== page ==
The Daily Telegraph

October 30, 2009


I deserve my big fat pay rise


It's uncomfortable ... But Nathan Rees will take the pay rise anyway.

Source: The Daily Telegraph


NSW Premier Nathan Rees has defended a three per cent pay rise for state MPs, saying the increase is below what many in the public sector have received.


The pay rise means that from Friday, Mr Rees will receive a salary of $310,685 plus a $39,950 electoral allowance and an expense account of $56,797.


Senior ministers will now earn $251,942 while Opposition Leader Barry O'Farrell's three per cent increase means he will take home $238,888 a year.


Mr Rudd's basic salary is $340,704 before an electoral allowance of $32,000 and generous expenses.


Mr Rees's bulging pay packet rivals that of the Deputy Prime Minister Julia Gillard and Federal Treasurer Wayne Swan, whose base salaries are $268,632 and $245,700 respectively before allowances and expenses.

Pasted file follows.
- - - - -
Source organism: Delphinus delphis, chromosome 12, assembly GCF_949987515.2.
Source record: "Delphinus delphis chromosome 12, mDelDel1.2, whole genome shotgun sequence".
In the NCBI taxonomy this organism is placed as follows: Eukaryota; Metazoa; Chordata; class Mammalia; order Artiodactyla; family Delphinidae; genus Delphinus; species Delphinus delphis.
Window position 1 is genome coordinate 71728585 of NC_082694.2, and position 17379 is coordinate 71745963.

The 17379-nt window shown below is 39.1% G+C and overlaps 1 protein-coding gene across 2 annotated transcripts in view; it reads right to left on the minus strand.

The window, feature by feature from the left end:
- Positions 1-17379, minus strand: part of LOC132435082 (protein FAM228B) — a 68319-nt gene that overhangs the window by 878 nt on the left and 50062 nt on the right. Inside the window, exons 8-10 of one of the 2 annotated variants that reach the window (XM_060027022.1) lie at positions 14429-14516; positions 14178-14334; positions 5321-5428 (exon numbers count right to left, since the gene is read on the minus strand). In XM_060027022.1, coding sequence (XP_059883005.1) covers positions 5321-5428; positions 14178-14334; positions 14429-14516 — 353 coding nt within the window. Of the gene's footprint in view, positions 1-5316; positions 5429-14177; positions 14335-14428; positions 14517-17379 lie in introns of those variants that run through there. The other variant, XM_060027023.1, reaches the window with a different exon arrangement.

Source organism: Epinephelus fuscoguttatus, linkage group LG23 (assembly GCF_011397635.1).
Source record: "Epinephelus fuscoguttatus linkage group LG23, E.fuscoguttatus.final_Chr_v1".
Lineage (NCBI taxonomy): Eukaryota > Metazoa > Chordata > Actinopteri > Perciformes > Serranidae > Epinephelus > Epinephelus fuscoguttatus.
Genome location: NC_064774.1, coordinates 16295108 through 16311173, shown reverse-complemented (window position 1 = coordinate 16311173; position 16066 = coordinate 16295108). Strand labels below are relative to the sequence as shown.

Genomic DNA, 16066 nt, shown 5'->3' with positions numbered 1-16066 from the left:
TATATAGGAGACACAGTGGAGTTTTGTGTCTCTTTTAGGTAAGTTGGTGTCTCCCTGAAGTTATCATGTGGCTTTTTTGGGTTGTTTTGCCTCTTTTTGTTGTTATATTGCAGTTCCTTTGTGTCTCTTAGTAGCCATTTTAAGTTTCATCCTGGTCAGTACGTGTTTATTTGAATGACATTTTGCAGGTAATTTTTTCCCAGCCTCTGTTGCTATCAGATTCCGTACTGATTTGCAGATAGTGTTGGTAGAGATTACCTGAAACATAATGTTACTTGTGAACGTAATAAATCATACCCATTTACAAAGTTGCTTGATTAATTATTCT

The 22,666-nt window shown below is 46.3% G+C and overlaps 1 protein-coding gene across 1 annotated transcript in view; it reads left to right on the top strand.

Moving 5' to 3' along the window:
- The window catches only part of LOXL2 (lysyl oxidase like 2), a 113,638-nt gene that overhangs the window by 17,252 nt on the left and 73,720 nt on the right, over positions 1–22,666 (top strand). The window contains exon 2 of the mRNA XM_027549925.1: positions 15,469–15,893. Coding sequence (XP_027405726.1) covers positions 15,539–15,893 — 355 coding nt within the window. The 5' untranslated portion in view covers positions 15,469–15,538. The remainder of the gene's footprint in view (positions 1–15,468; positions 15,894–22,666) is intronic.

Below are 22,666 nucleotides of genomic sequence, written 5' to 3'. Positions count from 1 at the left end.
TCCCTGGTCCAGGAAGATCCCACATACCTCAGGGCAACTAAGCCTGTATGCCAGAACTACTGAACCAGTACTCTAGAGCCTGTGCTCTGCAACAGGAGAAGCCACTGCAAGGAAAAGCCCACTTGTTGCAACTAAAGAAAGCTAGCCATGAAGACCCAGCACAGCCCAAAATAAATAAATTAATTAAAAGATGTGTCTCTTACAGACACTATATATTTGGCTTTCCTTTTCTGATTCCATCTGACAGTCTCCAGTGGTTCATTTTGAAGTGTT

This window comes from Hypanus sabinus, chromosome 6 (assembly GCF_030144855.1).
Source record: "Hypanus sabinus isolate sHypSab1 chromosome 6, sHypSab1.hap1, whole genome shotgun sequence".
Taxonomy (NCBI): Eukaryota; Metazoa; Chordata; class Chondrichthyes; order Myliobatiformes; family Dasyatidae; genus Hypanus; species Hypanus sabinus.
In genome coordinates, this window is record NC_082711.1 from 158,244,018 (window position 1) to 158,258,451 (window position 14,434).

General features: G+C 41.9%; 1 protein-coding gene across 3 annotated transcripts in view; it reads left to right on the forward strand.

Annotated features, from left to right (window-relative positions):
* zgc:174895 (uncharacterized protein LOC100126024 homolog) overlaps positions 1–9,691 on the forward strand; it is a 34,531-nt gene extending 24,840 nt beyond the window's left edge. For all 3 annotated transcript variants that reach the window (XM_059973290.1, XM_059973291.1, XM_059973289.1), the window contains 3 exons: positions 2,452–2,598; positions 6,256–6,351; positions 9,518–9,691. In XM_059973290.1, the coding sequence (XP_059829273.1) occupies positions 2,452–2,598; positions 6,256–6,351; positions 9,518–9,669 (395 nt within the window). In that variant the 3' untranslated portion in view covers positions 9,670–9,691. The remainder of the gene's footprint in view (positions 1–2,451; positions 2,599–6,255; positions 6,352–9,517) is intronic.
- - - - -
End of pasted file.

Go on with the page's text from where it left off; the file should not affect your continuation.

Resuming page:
Backbench NSW MPs' pay will increase from $126,560 to $130,540.


Mr Rees said while no increase in MPs' pay was popular it came after a 12-month wage freeze for the state's politicians.


"It's always uncomfortable when these pay rises are determined,'' he told reporters in Sydney.


"But I point out that there has been a pay freeze over the last  12 months and an increase one percentage point less than the general public service rise of around four per cent.''


However, at present in NSW any wage increase for public sector workers above 2.5 per cent must be accompanied by savings in other areas.


Mr Rees said MPs worked long hours, up to seven days a week, and no one went into the job for the money, which was below what many department heads in the public sector earned.


"No politician I know on either side of the house is in it for the monetary reward,'' he said.


He could not think of a more transparent way to award MP pay increases, he said, as it was done by an independent tribunal that published guidelines and reasons for its decision.


The three per cent wage increase for NSW MPs has flowed on from a decision of the federal government's remuneration tribunal.


However, Queensland has extended the freeze.